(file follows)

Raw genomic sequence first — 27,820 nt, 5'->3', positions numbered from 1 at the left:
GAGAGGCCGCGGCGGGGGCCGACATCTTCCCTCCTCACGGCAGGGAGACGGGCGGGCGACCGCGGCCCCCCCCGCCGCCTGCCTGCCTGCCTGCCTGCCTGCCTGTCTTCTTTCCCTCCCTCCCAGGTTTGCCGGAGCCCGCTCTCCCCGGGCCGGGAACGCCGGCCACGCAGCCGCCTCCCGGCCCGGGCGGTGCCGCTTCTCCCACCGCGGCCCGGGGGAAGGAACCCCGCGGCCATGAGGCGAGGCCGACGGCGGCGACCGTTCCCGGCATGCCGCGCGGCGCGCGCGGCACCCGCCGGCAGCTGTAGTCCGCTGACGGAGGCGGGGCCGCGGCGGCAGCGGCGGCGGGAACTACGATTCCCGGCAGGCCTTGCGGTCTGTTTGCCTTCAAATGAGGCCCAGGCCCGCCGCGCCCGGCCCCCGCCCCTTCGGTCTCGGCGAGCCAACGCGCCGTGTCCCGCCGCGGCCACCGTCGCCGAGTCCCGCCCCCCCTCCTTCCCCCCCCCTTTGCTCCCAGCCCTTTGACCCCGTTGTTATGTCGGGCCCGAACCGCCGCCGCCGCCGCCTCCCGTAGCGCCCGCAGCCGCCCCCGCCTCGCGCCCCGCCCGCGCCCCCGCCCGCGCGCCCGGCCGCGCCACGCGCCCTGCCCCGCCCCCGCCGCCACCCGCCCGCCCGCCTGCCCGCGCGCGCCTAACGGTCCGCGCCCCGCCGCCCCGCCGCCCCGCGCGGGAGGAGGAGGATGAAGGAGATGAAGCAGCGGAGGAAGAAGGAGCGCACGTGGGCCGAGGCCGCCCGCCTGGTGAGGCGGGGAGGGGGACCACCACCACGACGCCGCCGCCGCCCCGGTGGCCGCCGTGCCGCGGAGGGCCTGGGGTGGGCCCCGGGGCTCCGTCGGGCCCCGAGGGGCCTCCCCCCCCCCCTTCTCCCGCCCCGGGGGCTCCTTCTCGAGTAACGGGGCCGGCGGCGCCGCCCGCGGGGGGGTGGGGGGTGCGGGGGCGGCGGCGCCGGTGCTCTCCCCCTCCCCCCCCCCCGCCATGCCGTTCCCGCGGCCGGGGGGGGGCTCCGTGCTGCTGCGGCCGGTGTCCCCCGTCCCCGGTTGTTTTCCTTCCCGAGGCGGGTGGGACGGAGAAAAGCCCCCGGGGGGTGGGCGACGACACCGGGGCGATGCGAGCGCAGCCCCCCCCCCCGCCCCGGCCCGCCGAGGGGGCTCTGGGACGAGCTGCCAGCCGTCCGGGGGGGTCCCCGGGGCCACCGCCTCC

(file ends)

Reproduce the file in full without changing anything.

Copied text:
Raw genomic sequence first — 27,820 nt, 5'->3', positions numbered from 1 at the left:
GAGAGGCCGCGGCGGGGGCCGACATCTTCCCTCCTCACGGCAGGGAGACGGGCGGGCGACCGCGGCCCCCCCCGCCGCCTGCCTGCCTGCCTGCCTGCCTGCCTGTCTTCTTTCCCTCCCTCCCAGGTTTGCCGGAGCCCGCTCTCCCCGGGCCGGGAACGCCGGCCACGCAGCCGCCTCCCGGCCCGGGCGGTGCCGCTTCTCCCACCGCGGCCCGGGGGAAGGAACCCCGCGGCCATGAGGCGAGGCCGACGGCGGCGACCGTTCCCGGCATGCCGCGCGGCGCGCGCGGCACCCGCCGGCAGCTGTAGTCCGCTGACGGAGGCGGGGCCGCGGCGGCAGCGGCGGCGGGAACTACGATTCCCGGCAGGCCTTGCGGTCTGTTTGCCTTCAAATGAGGCCCAGGCCCGCCGCGCCCGGCCCCCGCCCCTTCGGTCTCGGCGAGCCAACGCGCCGTGTCCCGCCGCGGCCACCGTCGCCGAGTCCCGCCCCCCCTCCTTCCCCCCCCCTTTGCTCCCAGCCCTTTGACCCCGTTGTTATGTCGGGCCCGAACCGCCGCCGCCGCCGCCTCCCGTAGCGCCCGCAGCCGCCCCCGCCTCGCGCCCCGCCCGCGCCCCCGCCCGCGCGCCCGGCCGCGCCACGCGCCCTGCCCCGCCCCCGCCGCCACCCGCCCGCCCGCCTGCCCGCGCGCGCCTAACGGTCCGCGCCCCGCCGCCCCGCCGCCCCGCGCGGGAGGAGGAGGATGAAGGAGATGAAGCAGCGGAGGAAGAAGGAGCGCACGTGGGCCGAGGCCGCCCGCCTGGTGAGGCGGGGAGGGGGACCACCACCACGACGCCGCCGCCGCCCCGGTGGCCGCCGTGCCGCGGAGGGCCTGGGGTGGGCCCCGGGGCTCCGTCGGGCCCCGAGGGGCCTCCCCCCCCCCCTTCTCCCGCCCCGGGGGCTCCTTCTCGAGTAACGGGGCCGGCGGCGCCGCCCGCGGGGGGGTGGGGGGTGCGGGGGCGGCGGCGCCGGTGCTCTCCCCCTCCCCCCCCCCCGCCATGCCGTTCCCGCGGCCGGGGGGGGGCTCCGTGCTGCTGCGGCCGGTGTCCCCCGTCCCCGGTTGTTTTCCTTCCCGAGGCGGGTGGGACGGAGAAAAGCCCCCGGGGGGTGGGCGACGACACCGGGGCGATGCGAGCGCAGCCCCCCCCCCCGCCCCGGCCCGCCGAGGGGGCTCTGGGACGAGCTGCCAGCCGTCCGGGGGGGTCCCCGGGGCCACCGCCTCC